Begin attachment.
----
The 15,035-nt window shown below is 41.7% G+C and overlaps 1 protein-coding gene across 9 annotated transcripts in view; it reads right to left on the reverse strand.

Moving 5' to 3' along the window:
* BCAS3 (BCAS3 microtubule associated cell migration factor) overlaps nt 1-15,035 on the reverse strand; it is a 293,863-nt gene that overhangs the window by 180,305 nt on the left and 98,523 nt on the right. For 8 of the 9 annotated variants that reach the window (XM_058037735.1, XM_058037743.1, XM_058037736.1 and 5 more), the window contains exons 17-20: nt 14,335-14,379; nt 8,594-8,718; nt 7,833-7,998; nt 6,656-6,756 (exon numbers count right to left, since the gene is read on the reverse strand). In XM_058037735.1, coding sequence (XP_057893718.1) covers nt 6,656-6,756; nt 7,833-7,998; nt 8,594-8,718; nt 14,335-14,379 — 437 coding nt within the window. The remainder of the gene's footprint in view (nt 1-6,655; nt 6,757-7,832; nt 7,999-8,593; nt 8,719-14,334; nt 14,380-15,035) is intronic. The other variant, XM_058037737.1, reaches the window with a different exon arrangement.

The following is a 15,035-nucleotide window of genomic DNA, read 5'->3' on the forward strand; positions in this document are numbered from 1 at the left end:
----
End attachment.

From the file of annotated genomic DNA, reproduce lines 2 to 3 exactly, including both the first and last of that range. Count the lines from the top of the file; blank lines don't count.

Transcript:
Moving 5' to 3' along the window:
* BCAS3 (BCAS3 microtubule associated cell migration factor) overlaps nt 1-15,035 on the reverse strand; it is a 293,863-nt gene that overhangs the window by 180,305 nt on the left and 98,523 nt on the right. For 8 of the 9 annotated variants that reach the window (XM_058037735.1, XM_058037743.1, XM_058037736.1 and 5 more), the window contains exons 17-20: nt 14,335-14,379; nt 8,594-8,718; nt 7,833-7,998; nt 6,656-6,756 (exon numbers count right to left, since the gene is read on the reverse strand). In XM_058037735.1, coding sequence (XP_057893718.1) covers nt 6,656-6,756; nt 7,833-7,998; nt 8,594-8,718; nt 14,335-14,379 — 437 coding nt within the window. The remainder of the gene's footprint in view (nt 1-6,655; nt 6,757-7,832; nt 7,999-8,593; nt 8,719-14,334; nt 14,380-15,035) is intronic. The other variant, XM_058037737.1, reaches the window with a different exon arrangement.